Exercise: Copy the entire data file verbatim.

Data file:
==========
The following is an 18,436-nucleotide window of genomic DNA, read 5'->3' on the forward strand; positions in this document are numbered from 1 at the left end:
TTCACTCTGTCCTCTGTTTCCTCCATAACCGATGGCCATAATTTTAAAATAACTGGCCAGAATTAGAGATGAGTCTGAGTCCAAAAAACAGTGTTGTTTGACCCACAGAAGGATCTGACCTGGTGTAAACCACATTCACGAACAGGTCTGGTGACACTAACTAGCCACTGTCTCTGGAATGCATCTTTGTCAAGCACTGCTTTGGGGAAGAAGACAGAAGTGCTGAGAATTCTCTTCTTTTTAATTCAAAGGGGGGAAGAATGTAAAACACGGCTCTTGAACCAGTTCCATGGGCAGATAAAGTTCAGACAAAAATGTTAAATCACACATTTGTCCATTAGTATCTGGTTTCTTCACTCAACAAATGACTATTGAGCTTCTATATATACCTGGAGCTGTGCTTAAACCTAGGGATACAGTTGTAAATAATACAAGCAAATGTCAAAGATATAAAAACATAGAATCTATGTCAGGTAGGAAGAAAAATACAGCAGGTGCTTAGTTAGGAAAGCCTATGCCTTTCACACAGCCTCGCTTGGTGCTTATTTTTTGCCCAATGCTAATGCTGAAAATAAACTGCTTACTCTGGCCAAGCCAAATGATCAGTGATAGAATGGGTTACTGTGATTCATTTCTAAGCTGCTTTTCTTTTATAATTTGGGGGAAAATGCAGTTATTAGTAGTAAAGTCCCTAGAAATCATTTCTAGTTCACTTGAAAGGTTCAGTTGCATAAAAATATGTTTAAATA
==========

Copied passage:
The following is an 18,436-nucleotide window of genomic DNA, read 5'->3' on the forward strand; positions in this document are numbered from 1 at the left end:
TTCACTCTGTCCTCTGTTTCCTCCATAACCGATGGCCATAATTTTAAAATAACTGGCCAGAATTAGAGATGAGTCTGAGTCCAAAAAACAGTGTTGTTTGACCCACAGAAGGATCTGACCTGGTGTAAACCACATTCACGAACAGGTCTGGTGACACTAACTAGCCACTGTCTCTGGAATGCATCTTTGTCAAGCACTGCTTTGGGGAAGAAGACAGAAGTGCTGAGAATTCTCTTCTTTTTAATTCAAAGGGGGGAAGAATGTAAAACACGGCTCTTGAACCAGTTCCATGGGCAGATAAAGTTCAGACAAAAATGTTAAATCACACATTTGTCCATTAGTATCTGGTTTCTTCACTCAACAAATGACTATTGAGCTTCTATATATACCTGGAGCTGTGCTTAAACCTAGGGATACAGTTGTAAATAATACAAGCAAATGTCAAAGATATAAAAACATAGAATCTATGTCAGGTAGGAAGAAAAATACAGCAGGTGCTTAGTTAGGAAAGCCTATGCCTTTCACACAGCCTCGCTTGGTGCTTATTTTTTGCCCAATGCTAATGCTGAAAATAAACTGCTTACTCTGGCCAAGCCAAATGATCAGTGATAGAATGGGTTACTGTGATTCATTTCTAAGCTGCTTTTCTTTTATAATTTGGGGGAAAATGCAGTTATTAGTAGTAAAGTCCCTAGAAATCATTTCTAGTTCACTTGAAAGGTTCAGTTGCATAAAAATATGTTTAAATA